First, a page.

Robert Doisneau este maestrul meu în arta observării detaliului. De aceea am vrut să-l celebrez printr-un articol puțin mai diferit, de tipul: o fotografie – un citat. Așadar, să-l privim și să-l ascultăm pe maestrul Doisneau at work/au travail! O mică excursie în cutia cu minuni a imaginilor sale ne arată cu adevărat că lumea este un spectacol din care omul nu prea înțelege că face parte.
The photographer must be absorbent–like a blotter, allow himself to be permeated by the poetic moment…. His technique should be like an animal function…he should act automatically.
Why should I have to photograph in a foreign place when people there do it very well for themselves?
Life is short. Break the rules. Forgive quickly. Kiss slowly. Love truly. Laugh uncontrollably and never regret anything that made you smile!
You’ve got to struggle against the pollution of intelligence in order to become an animal with very sharp instincts – a sort of intuitive medium – so that to photograph becomes a magical act, and slowly other more suggestive images begin to appear behind the visible image, for which the photographer cannot be held responsible.
I like people for their weaknesses and faults. I get on well with ordinary people. We talk. We start with the weather, and little by little we get to the important things. When I photograph them it is not as if I were examining them with a magnifying class, like a cold and scientific observer. It’s very brotherly. And it’s better, isn’t it, to shed some light on those people who are never in the limelight.
The marvels of daily life are exciting; no movie director can arrange the unexpected that you find in the street.
I don’t usually give out advice or recipes, but you must let the person looking at the photograph go some of the way to finishing it. You should offer them a seed that will grow and open up their minds
You must not trample on other people’s secret gardens. You must remember: to suggest is to create; to describe is to destroy.
If you take photos, don’t speak, don’t write, don’t analyze yourself, and don’t answer any questions.
The best photos, the ones that are remembered, are the ones that have first passed through the person’s mind before being restored by the camera
Photography is very subjective. Photography is not a document on which a report can be made. It is a subjective document. Photography is a false witness, a lie.
A memory from my youth comes back to me. You go into the woods on a bike, with a girl. There is the smell of heather, you can hear the wind in the fir trees, you don’t dare tell her about your love, but you feel happy, as if you were floating above the ground. Then you look at the clouds beyond the trees and they are fleeting. And you know that within an hour you’ll have to go home, that tomorrow will be a working day. You wish you could stop that moment forever, but you can’t, it is bound to end. So you take a photo, as if to challenge time.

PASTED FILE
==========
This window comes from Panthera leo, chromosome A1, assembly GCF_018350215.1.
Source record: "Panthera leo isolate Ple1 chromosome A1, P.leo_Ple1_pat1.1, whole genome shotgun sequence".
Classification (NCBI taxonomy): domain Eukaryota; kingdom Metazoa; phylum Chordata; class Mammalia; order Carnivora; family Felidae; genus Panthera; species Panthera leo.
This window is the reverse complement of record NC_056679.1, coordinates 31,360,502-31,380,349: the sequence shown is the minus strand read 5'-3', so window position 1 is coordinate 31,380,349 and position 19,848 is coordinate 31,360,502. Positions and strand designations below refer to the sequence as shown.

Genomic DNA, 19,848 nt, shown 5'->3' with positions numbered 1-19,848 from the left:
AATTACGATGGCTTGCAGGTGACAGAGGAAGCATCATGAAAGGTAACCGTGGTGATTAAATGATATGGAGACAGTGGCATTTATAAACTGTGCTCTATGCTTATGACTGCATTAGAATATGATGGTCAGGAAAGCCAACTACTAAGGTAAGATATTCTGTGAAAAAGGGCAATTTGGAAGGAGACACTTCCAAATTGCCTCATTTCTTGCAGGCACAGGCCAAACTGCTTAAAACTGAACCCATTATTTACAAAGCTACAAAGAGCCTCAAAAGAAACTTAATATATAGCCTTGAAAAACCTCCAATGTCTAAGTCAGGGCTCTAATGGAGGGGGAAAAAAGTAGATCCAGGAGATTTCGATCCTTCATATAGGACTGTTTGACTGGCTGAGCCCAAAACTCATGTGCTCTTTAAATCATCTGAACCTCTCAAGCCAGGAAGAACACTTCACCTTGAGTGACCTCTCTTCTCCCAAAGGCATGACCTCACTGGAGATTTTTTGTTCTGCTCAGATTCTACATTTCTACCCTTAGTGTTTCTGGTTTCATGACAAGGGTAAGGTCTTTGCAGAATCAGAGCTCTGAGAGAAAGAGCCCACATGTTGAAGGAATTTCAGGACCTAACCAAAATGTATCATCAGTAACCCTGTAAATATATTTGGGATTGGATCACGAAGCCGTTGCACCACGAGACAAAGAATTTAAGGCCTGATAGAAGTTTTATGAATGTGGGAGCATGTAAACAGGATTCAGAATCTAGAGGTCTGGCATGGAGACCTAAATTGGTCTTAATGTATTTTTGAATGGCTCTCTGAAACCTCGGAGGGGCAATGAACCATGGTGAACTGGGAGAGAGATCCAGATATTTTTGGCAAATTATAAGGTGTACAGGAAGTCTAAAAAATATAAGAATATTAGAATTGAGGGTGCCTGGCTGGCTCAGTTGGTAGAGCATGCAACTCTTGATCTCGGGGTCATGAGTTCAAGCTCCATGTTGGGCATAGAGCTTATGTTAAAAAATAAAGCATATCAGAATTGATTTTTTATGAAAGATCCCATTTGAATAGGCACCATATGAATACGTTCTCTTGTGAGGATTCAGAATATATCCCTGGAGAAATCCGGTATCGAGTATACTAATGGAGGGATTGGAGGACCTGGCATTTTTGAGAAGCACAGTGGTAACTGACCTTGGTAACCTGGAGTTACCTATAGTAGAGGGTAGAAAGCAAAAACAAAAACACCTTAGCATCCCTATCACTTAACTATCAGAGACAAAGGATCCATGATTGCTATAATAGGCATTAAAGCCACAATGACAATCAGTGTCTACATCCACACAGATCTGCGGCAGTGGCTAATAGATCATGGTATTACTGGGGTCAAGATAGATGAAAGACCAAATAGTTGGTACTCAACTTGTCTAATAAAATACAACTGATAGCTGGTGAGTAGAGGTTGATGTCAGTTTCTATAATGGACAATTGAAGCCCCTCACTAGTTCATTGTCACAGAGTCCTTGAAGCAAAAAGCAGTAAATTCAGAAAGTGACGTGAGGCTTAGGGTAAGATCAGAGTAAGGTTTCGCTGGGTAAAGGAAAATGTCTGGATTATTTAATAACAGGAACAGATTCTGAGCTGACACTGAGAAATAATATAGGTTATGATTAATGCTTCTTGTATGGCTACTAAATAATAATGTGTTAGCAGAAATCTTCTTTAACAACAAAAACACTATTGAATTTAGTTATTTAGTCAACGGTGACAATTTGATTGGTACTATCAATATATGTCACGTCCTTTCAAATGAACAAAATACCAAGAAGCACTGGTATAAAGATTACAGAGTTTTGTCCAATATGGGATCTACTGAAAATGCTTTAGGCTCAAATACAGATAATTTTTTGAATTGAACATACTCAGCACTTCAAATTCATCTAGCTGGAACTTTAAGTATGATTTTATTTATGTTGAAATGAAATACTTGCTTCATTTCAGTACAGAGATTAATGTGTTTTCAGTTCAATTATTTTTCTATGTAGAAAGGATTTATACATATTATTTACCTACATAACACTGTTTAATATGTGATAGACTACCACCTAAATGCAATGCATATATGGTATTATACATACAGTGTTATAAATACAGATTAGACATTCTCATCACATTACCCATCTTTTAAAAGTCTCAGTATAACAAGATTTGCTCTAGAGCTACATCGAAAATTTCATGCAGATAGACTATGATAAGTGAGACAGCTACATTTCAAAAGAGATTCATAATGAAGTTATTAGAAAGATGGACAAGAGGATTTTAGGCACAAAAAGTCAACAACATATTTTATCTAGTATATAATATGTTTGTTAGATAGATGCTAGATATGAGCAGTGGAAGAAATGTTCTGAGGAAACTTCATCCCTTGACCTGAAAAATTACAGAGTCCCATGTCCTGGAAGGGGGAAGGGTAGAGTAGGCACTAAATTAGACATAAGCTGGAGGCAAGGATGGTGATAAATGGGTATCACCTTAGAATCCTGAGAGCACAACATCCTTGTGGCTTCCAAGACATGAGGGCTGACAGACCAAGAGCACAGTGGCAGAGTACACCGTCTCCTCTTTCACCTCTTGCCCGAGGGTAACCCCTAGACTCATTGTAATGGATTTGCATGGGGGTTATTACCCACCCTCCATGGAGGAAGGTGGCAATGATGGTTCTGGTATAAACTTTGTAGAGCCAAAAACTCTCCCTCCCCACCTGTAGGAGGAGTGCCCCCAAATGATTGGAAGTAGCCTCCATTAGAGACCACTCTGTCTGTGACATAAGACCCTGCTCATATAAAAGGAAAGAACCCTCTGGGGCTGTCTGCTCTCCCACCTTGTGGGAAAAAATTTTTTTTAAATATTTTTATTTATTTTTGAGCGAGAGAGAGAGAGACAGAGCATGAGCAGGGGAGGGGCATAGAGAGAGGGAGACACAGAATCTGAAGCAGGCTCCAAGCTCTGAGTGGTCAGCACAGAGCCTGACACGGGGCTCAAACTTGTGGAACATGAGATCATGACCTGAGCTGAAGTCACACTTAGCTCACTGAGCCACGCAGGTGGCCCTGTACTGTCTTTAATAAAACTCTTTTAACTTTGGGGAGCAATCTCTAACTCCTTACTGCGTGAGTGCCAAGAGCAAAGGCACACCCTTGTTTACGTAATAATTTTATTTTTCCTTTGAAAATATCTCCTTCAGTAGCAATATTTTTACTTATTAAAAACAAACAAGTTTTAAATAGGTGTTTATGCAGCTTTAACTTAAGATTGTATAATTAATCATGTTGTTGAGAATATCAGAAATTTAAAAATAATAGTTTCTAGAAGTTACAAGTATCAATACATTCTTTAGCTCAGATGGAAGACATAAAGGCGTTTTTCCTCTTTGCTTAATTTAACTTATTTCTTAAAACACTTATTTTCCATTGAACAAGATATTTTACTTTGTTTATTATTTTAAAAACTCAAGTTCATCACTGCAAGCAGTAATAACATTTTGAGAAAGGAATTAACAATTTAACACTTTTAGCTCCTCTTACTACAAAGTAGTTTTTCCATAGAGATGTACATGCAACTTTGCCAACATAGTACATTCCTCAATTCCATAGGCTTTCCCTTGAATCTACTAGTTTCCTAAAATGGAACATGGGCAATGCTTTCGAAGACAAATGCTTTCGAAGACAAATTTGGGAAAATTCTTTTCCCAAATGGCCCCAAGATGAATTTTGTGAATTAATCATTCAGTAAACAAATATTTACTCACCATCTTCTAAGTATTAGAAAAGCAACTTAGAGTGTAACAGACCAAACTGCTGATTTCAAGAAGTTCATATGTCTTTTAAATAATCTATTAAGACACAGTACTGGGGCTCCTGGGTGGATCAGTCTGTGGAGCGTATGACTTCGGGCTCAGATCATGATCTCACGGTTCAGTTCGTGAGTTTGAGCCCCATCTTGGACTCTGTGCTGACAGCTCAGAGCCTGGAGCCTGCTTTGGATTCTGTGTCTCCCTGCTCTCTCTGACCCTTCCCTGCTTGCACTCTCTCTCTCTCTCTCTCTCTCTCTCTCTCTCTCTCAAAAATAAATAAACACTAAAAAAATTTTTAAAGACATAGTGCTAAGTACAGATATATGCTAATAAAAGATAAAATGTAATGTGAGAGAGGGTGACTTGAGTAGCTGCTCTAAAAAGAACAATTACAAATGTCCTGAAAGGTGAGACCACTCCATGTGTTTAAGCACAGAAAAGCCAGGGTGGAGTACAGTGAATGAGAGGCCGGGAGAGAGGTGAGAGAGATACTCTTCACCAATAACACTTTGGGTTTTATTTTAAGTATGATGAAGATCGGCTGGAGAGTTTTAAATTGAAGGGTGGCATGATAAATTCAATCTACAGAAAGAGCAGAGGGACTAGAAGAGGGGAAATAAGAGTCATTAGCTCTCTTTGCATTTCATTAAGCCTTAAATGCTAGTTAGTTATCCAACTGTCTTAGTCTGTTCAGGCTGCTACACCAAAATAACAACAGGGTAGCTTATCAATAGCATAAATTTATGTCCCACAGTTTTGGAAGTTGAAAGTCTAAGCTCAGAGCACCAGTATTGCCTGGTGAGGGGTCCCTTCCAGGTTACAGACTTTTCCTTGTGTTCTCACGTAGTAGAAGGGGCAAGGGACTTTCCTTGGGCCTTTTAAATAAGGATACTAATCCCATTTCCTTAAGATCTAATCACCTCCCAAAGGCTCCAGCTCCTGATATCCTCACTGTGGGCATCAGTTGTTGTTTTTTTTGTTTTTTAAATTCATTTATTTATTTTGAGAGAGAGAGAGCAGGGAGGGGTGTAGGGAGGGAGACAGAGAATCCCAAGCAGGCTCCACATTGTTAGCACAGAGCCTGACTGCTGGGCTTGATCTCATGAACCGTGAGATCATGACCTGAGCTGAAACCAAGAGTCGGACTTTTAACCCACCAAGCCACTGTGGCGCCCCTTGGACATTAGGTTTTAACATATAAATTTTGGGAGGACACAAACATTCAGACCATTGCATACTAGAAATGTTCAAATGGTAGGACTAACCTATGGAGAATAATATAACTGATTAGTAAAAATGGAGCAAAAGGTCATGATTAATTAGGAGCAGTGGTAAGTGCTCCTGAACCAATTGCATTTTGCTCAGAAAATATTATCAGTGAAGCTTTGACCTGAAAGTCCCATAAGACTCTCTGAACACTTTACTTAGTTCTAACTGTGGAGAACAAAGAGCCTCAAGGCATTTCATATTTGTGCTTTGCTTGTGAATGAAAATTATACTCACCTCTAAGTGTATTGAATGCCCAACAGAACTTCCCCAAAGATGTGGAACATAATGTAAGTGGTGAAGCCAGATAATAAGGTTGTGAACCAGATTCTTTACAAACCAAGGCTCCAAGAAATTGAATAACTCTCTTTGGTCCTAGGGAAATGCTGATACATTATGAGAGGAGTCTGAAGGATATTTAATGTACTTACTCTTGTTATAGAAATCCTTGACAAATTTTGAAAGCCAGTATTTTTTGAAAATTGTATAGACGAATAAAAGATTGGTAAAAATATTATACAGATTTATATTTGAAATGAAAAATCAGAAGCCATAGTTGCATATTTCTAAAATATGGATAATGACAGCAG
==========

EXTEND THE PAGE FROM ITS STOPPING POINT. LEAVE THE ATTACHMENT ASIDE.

I prefer my hesitations, my false paths, my stammering, to a preconceived idea.
Careful Henri, you’ll be making conceptual art. (To Henri Cartier-Bresson who had forgotten to put film in his camera.)
The world I was trying to present was one where I would feel good, where people would be friendly, where I could find the tenderness I longed for. My photos were like a proof that such a world could exist.
I like to think that the universe I have liked will continue on a little bit longer and then will dissolve slowly, gently after I die. Fading in and out, like in the cinema, where we are accustomed to a fade-out at the end. I accept a fade-out. But what I cannot conceive of is a “click” at the end. In the case of those I have liked who have passed away, we continue to read their books, we continue to look at their drawings, their photos. It seems to me that in this way they continue to walk a bit of the way with us. And it is perhaps for this reason that I have photographed the old Paris that I liked so much when I was twenty or thirty years old.
There is that moment when we are truly visionary. There, everything works tremendously well. But all this is only a part of that great game that puts us into a trance, into a state of receptivity. This trance doesn’t last long, however, because life always calls you back to its commands. There are always contingencies. But somehow, despite it all, the effect does last. I think that it could be classed as a feeling. For me it is a kind of “religion of looking.”